Becoming the Exception
Therefore, you shall keep the commandments of the LORD your God, to walk in His ways and to fear Him.
Believers once knew what it meant to fear God. Men like John Huss and John Wycliffe willingly faced death for refusing to denounce their faith, knowing that God had warned, "If you deny me before men, I will deny you before my Father."
Men like Jim Elliot and Nate Saint refused to use their guns against the attacking natives, believing that dying for Christ was far more important than killing unbelievers who would never have another chance at salvation. But this kind of reverence for God and His gospel is rare today.
Today, the church is not only losing its testimony—it is no longer living up to it. Warren Wiersbe writes in his book, The Integrity Crisis, these sharp and painful words:
For nineteen centuries the church has been telling the world to admit and confess its sins. Today, in the twilight of the twentieth century, the world is telling the church to face up to its sins and to begin living what it preaches.
I might add that is true for us in the twenty-first century! For hundreds of years, men have stood firm in the gospel despite being persecuted, laughed at, and at times, slaughtered. But a shift has taken place. Now, not only do Christians shy away from persecution and hardship, questioning God in the midst of it, but their lives are full of sin, hiding under the cloak of religion rather than living up to their testimony.
Part of the problem is rooted in our shamefully low viewpoint of God. When we hear truth from God's Word, we are convicted but not changed; we are challenged but not converted.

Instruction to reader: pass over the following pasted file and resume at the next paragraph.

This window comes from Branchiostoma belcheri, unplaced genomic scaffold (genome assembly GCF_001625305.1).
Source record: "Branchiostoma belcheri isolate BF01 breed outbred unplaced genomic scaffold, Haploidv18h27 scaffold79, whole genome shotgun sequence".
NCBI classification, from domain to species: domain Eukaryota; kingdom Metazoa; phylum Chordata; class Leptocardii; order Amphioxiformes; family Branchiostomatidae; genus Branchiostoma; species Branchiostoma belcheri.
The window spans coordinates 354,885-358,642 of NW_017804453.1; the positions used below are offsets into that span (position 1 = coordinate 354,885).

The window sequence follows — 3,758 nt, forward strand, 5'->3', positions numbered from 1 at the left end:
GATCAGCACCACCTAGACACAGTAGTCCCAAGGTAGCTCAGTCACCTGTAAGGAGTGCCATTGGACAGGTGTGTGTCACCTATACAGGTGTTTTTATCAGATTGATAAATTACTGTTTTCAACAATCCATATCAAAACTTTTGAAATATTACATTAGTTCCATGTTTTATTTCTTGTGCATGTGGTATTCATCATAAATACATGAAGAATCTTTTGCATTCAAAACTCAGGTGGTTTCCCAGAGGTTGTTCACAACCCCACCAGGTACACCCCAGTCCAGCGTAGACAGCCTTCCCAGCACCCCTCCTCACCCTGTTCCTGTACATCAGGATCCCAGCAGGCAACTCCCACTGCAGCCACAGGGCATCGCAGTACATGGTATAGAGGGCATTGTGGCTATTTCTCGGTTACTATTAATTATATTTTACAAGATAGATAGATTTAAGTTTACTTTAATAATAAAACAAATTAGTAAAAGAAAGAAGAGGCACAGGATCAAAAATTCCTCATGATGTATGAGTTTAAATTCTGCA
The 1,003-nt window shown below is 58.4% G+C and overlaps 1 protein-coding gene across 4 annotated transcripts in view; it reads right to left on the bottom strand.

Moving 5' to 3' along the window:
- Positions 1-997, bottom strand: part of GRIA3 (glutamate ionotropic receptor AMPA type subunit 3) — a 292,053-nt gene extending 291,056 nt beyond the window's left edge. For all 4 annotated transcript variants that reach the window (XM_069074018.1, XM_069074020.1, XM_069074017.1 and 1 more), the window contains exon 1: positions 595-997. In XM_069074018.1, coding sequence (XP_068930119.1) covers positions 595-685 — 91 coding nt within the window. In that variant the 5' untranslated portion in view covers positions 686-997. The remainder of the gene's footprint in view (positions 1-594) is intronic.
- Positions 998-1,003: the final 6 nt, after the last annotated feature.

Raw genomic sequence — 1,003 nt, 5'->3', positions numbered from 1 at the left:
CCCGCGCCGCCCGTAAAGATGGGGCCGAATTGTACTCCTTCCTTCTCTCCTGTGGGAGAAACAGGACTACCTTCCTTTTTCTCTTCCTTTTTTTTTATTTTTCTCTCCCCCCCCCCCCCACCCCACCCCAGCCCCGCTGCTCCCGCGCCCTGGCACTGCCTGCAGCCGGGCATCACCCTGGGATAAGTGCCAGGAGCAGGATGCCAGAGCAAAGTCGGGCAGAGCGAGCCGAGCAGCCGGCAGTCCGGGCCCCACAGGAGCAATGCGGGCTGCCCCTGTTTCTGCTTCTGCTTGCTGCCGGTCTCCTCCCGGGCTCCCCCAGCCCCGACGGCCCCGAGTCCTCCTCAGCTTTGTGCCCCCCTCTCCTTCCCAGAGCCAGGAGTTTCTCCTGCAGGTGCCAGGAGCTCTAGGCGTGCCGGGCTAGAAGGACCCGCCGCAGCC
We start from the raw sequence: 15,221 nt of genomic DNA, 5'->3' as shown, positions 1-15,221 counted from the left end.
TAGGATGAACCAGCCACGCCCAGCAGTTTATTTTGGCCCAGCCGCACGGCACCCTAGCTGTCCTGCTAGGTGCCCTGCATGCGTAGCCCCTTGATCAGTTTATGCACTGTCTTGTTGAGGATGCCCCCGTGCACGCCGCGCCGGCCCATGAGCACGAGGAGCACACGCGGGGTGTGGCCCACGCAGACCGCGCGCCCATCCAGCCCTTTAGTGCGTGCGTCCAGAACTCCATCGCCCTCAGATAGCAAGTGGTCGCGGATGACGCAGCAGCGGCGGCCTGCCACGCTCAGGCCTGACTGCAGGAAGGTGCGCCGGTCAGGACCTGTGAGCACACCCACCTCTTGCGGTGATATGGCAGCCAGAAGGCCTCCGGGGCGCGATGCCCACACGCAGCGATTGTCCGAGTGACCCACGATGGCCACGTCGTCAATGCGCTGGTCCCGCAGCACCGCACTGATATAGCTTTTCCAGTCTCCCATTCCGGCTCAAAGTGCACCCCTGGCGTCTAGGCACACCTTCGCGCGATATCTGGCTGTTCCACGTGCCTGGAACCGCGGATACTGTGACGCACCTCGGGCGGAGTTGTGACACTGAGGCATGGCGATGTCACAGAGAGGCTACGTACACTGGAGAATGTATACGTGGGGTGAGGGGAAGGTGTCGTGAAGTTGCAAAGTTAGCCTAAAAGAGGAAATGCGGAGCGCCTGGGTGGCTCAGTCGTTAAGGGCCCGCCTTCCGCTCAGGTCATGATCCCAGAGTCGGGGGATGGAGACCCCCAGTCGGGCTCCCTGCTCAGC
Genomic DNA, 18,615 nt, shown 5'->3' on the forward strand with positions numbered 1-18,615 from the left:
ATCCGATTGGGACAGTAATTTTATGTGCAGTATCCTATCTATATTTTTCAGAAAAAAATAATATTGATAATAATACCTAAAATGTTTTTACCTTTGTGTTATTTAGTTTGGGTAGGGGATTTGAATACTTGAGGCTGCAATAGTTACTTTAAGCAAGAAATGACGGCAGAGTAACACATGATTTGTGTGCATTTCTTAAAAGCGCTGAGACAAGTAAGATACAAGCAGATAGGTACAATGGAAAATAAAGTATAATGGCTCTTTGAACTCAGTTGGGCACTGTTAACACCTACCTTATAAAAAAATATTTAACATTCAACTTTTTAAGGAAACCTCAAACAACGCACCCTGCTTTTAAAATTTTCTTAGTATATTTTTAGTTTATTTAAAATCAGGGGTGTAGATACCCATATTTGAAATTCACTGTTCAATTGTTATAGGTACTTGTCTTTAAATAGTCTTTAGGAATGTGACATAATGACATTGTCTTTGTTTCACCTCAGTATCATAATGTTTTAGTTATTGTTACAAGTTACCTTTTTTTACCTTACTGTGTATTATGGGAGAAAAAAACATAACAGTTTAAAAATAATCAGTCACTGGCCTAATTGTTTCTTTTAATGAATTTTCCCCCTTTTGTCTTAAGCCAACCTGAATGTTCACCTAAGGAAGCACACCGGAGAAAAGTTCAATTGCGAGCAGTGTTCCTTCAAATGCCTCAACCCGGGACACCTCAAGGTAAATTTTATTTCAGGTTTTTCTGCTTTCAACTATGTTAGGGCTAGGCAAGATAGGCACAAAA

It naturally follows that an inferior view of God will birth a shallow view of His Word.
Today, the Bible is not only being questioned and debated, but it is being disobeyed. Why? The fear of the Lord is no longer before our eyes. Christ has become an after-thought, rather than an all-consuming thought.
Reverence for the things of God takes a back seat today in the public arena. The crowd who claim the name of Christ but float downstream in the current of popular culture find their lives swirling in the eddy of religious pluralism, inclusivism, and universalism— spiraling rapidly downward—moving farther and farther away from distinctiveness and purity.
This crowd becomes the rule. You must choose to be . . . the exception.
Prayer Point: Pray for the kind of faith in God that Abraham had, the kind of purity that Joseph had, and the kind of heart that David had. Pray that God will teach you to fear and love Him, and ask for strength to live an extraordinary life for Him.
Extra Refreshment: Read Hebrews 11—a chapter filled to the brim with the names of people who have lived in fear of God and who are being rewarded for it now.
Millions of Muslims throughout Iraq, Israel, and Jordan now hear the Gospel in their own language on Wisdom for the Heart! Click on The Forward Movement to read more about this exciting project.
In this 30-day devotional, Stephen Davey invites you to reflect on simple, yet profound truths from Scripture--truths that can move us from contemplation to character, from information to insight. Pull up a bench . . . take one day at a time.
God has given us many examples in Scripture of men, women, boys, and girls who experienced the same kind of trials we experience today, but the most important example is Christ Himself. So in this colorful children’s book, Seth Davey challenges us with the words of Hebrews 12:3 to “Consider Him who endured such opposition from sinners so that you will not grow weary and lose heart.” We have a High Priest who can sympathize will all our weaknesses . . . and that’s a powerful truth that we should never stop thinking about!